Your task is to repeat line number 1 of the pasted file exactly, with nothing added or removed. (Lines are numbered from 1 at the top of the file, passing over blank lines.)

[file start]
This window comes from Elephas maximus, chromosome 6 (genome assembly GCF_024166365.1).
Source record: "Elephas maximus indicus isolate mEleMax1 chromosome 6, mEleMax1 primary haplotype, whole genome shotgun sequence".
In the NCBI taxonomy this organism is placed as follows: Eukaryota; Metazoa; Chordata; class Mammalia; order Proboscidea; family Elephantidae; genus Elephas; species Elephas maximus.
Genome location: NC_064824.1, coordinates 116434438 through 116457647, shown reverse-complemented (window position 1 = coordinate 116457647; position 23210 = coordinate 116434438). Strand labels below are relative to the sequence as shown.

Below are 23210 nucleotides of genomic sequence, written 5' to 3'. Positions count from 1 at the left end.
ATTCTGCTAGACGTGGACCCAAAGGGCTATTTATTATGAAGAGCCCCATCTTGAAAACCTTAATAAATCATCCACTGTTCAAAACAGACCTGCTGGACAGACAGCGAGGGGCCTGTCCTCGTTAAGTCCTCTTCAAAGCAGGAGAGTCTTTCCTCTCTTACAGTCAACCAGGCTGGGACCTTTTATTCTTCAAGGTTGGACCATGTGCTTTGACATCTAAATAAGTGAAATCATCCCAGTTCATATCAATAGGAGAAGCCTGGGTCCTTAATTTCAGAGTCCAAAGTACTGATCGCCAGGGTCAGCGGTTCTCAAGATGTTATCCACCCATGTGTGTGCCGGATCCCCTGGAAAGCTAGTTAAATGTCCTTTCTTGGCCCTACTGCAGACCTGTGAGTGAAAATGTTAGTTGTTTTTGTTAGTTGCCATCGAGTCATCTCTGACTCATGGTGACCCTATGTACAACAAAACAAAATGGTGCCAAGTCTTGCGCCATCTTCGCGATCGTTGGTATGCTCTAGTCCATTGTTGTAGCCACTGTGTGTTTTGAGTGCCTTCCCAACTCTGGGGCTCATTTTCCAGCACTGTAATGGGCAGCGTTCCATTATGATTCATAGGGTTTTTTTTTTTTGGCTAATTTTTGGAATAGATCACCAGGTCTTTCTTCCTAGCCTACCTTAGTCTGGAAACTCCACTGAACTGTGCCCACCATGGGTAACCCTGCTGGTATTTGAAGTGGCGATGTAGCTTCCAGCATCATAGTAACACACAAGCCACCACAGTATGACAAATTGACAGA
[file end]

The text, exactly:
This window comes from Elephas maximus, chromosome 6 (genome assembly GCF_024166365.1).